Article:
Nest is on the south side of I-84 on very high utility pole just across from the westbound (only) rest stop a mile 65, also called Koberg Beach. You can see the nest as you drive by at 65 mph heading east or west on I-84. But better viewing (ha ha) is either from the beach on the Columbia River (you can part for free at rest stop) or from above at Mark Hatfield Tunnel Trail parking area (day fee) that is on the east side of Hood River. Take foot path a hundred yards due north from the parking area to small overlook.
Look for 2 adults on the nest. The adult pair will show pair bonding behaviors such as vocalizations, aerial sky dances, and the male feeding the female fish. You may see the pair copulating, which typically begins 14 days before laying eggs.
Females will lay 1 - 4 eggs at a rate of one egg every 1 - 2 days. After laying, incubation starts. Look for adults taking turns sitting low in the nest incubating eggs. The incubation period can last 35 - 43 days.
Chicks hatch ~39 days after incubation begins. Look for adults bringing food to the nest and making "head bows" into the center. Chicks typically can't be seen until they are 2 - 3 weeks old, so feeding behavior is the only way to know chicks are there.
Around 4 weeks after hatching, look for the heads of chicks to show over the rim of the nest, particularly when adults bring food to the nest. Other times they lie flat and are harder to see. Count the number of chicks in the nest before they learn to fly
Chicks begin flying around 7 - 8 weeks old, and are still fed by the adults. Count the number of chicks who have successfully fledged the nest and are observed flying.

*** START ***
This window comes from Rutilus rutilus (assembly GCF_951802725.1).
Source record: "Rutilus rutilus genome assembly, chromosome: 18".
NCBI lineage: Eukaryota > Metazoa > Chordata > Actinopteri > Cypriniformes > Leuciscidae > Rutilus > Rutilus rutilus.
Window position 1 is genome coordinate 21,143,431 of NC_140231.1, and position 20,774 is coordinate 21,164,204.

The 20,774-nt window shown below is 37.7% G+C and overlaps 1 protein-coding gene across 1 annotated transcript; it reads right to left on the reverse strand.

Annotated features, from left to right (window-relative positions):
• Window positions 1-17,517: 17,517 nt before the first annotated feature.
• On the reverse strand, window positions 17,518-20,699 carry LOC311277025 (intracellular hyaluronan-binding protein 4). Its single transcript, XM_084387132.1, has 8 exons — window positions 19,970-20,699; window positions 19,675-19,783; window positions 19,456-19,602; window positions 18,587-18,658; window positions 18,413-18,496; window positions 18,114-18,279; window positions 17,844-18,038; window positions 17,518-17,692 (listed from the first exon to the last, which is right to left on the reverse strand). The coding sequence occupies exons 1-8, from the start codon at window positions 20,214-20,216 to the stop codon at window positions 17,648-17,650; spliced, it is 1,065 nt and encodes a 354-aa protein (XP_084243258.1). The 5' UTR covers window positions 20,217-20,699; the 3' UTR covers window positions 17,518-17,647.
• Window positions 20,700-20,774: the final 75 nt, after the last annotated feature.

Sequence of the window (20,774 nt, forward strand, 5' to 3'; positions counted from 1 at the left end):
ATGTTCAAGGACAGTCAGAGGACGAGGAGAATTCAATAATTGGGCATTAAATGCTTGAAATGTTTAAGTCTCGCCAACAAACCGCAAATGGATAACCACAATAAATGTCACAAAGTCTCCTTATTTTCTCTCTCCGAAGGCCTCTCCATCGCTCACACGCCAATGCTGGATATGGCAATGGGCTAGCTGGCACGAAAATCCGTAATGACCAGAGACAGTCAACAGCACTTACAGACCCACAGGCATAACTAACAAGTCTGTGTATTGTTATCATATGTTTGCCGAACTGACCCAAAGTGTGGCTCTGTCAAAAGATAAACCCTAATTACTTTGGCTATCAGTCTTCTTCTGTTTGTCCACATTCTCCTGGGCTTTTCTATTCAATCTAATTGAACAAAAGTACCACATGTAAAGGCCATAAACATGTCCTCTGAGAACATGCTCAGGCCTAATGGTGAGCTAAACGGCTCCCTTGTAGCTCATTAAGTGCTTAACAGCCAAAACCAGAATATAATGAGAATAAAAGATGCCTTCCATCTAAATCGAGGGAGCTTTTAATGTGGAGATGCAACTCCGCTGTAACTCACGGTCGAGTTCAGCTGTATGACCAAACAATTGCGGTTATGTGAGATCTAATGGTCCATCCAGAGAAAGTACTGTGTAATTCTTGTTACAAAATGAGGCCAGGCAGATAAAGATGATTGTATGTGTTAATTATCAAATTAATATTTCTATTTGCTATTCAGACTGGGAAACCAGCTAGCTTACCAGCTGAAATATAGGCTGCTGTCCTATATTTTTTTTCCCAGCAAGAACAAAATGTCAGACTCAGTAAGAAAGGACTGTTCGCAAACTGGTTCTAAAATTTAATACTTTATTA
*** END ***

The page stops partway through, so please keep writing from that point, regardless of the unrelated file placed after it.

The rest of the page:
Chick Last Observed
4 - 10 weeks after fledging, chicks begin leaving the nest area to migrate south, once they have learned to fly and feed themselves. Record the date that the last chick left the nest.
Look for signs of nest failure like adult abandonment, adults no longer incubating eggs or feeding young.
They're back from adventures south! Three osprey seen today 3-30-18 soaring above this nest (#7009) and an hour later one osprey on the nest doing nestorations. I watch this nest almost daily and I believe they have just returned in that past day or two. I don't know if I am the only one here in the Columbia Gorge that is super thrilled to have these dear "friends" return for the season. Joyful. Grateful.
I have watched this nest for several years on a daily basis, although often that is driving by at 65 mph :) Last year the adult pair fledged at least one chick and most likely two. Adults migrated south in early fall. As of mid-March only one sighting of an adult on nest and can not confirm it was an osprey, because only got a quick look and BEs hang out in that area as well. Will report back when I know more.